Traditionally boozy St. Patrick's Day dangerous for drinking & driving
This weekend, the nation will observe St. Patrick’s Day, an international holiday that is commonly associated with drinking at bars and pubs.
It’s important to remember while celebrating one of America’s biggest cultural holidays that alcohol is a major factor in traffic accidents. When you drink and drive, you’re compromising cognitive ability and responsiveness, which increases your risk for an accident.
According to the latest traffic data from the National Highway Traffic Safety Administration (NHTSA), 59 people were killed in drunk-driving crashes over the 2017 St. Patrick’s Day holiday period (6 p.m. March 16 to 5:59 a.m. March 18).
Nationwide, on St. Patrick’s Day, 38% of drivers killed in crashes had a blood alcohol limit higher than .08, and three-quarters of those were at least double that.
When we focus on post-party hours (from midnight to 6 a.m.) nearly 69% of crash fatalities involved an impaired driver.
Below is an infographic from Sobering Up, a blog about drunk driving, alcohol addiction, and criminal justice, highlighting some of the startling statistics about St. Patrick’s Day drinking and driving:
Driving a vehicle while impaired is a dangerous crime
Most people know that drinking and driving don’t mix — but many still do it. Every day, almost 30 people in the United States die in drunk-driving crashes — that’s one person every 48 minutes in 2017. Although these deaths have fallen by a third in the last three decades, drunk-driving crashes still claim more than 10,000 lives per year.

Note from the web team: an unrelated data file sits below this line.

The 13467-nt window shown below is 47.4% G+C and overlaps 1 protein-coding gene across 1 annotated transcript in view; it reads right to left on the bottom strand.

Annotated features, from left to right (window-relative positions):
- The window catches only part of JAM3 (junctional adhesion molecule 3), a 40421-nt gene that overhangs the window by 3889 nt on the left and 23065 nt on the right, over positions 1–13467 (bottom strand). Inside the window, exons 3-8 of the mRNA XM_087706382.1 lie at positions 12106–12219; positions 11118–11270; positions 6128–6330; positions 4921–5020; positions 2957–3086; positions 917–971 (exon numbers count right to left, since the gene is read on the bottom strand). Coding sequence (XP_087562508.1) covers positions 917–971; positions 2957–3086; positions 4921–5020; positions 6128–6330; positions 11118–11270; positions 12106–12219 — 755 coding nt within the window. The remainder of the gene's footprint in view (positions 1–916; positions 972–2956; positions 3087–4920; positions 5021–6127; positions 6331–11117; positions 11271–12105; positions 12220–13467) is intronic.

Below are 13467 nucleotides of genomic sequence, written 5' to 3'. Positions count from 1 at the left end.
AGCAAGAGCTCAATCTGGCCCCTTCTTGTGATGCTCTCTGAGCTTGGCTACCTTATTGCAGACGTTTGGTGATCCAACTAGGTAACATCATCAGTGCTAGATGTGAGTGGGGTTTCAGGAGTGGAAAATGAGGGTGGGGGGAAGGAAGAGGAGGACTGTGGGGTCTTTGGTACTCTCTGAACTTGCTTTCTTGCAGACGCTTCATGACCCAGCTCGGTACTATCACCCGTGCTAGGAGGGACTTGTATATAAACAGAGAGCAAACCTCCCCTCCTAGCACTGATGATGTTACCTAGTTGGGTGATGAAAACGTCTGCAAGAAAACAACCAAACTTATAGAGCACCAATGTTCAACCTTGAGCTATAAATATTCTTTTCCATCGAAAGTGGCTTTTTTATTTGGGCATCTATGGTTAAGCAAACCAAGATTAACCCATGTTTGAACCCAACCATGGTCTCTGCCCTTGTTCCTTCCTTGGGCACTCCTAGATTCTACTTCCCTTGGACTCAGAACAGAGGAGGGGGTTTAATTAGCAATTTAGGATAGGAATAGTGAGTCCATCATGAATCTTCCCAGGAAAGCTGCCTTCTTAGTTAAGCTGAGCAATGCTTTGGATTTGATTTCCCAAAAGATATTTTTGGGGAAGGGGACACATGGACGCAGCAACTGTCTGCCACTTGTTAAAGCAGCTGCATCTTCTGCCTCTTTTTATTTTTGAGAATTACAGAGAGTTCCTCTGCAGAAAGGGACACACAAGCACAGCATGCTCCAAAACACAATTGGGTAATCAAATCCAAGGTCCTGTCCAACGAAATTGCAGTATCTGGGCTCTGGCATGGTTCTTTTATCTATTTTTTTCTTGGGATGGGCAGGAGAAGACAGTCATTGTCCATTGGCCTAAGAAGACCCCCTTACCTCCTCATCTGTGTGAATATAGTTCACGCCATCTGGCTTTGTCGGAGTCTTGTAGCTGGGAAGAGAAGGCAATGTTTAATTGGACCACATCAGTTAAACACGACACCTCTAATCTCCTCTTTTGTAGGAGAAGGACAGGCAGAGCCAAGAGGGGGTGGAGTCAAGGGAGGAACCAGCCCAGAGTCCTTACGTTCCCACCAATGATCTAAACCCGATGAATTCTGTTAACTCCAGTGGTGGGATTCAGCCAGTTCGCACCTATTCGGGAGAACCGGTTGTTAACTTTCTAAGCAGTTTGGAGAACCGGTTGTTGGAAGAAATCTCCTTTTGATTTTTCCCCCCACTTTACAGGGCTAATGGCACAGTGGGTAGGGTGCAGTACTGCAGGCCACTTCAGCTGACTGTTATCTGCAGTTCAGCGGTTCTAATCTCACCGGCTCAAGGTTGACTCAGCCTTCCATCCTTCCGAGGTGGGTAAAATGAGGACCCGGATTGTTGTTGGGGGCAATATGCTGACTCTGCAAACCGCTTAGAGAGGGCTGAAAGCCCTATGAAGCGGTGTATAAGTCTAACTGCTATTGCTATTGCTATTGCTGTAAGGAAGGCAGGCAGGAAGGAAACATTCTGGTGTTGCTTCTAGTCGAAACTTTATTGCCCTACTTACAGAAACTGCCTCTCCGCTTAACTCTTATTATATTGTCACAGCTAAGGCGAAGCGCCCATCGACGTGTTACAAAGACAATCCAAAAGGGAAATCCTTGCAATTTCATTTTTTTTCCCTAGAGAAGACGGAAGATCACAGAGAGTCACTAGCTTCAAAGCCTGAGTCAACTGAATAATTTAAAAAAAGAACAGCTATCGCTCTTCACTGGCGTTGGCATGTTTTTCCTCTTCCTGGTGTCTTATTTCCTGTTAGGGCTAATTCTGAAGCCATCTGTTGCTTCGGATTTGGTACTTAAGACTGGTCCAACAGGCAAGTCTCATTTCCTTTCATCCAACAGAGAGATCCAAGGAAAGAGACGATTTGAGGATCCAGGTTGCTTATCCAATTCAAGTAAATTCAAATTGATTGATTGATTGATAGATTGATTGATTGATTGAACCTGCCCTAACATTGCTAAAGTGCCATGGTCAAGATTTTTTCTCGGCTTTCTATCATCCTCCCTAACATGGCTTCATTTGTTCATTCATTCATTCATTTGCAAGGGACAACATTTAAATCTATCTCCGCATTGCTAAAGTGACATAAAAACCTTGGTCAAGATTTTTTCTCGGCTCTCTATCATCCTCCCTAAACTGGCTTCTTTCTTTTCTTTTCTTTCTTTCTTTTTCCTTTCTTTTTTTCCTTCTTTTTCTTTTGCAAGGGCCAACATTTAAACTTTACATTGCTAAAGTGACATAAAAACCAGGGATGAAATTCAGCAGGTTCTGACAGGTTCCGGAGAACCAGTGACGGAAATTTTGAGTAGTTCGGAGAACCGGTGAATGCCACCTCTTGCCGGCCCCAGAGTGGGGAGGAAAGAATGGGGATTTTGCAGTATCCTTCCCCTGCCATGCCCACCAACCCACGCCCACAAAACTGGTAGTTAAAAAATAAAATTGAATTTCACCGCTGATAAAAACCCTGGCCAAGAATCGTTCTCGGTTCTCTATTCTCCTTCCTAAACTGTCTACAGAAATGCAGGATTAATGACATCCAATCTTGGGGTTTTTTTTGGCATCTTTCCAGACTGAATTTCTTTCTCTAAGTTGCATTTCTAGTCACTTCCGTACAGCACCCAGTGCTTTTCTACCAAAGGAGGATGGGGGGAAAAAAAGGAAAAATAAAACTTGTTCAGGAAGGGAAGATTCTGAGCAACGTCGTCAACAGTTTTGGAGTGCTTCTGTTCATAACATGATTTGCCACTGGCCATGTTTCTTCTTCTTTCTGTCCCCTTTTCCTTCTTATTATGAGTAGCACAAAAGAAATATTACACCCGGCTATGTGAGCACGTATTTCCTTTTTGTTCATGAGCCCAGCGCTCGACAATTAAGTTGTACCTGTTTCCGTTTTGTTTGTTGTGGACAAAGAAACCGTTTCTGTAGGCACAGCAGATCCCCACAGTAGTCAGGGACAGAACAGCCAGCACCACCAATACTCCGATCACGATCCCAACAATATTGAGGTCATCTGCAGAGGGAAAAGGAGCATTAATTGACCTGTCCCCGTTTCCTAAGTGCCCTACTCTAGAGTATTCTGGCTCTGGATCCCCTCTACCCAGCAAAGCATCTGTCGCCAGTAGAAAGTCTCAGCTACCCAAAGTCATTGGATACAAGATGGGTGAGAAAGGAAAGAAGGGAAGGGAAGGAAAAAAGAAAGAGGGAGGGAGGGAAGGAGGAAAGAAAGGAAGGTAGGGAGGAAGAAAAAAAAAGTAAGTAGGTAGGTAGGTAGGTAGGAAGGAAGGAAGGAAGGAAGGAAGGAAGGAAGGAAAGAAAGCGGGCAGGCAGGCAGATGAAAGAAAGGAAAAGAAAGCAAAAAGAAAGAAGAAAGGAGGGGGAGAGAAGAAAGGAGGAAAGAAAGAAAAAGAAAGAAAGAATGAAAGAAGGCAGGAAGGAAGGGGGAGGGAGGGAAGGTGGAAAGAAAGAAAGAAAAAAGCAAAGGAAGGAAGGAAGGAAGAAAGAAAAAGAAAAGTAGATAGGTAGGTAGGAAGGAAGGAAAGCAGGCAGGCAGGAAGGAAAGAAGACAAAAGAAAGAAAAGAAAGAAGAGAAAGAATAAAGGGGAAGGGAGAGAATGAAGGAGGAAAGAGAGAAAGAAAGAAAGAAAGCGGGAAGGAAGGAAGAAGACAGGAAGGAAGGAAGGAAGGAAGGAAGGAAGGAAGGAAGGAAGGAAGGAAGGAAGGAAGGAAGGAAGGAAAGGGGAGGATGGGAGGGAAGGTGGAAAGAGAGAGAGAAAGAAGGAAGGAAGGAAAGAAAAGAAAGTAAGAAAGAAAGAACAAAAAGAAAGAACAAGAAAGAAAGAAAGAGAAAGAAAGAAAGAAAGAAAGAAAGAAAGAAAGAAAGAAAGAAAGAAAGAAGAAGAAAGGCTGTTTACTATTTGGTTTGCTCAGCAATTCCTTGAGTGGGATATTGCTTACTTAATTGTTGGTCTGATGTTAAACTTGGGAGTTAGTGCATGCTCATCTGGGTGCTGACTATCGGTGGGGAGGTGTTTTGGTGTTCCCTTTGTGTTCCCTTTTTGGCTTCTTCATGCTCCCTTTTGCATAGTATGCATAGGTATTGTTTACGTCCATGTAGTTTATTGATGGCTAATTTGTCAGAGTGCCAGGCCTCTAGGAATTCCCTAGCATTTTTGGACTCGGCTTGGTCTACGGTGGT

According to the Centers for Disease Control and Prevention, there are over 300,000 incidents of drinking and driving each day.
Higher auto insurance rates
If you get caught drinking and driving, you will likely have legal, financial, personal and even career ramifications, including higher auto insurance rates. Consequences of drinking and driving include the following, according to State Farm:
- Most states suspend your license for varying lengths of time — sometimes up to a year. Multiple convictions typically equal a revocation of a license.
- Some states require mandatory jail time — even for a first offense — as well as fees and fines.
- You may be required to install an ignition interlock device on your car; if it detects alcohol, it will prevent you from operating the vehicle.
- A single drunk driving conviction may lead to job loss or restrictions (i.e., operating company vehicles).
- Higher insurance rates almost always accompany drunk driving convictions.
- If you were involved in an accident as a result of drunk driving, your insurance may deny payment for injury treatment.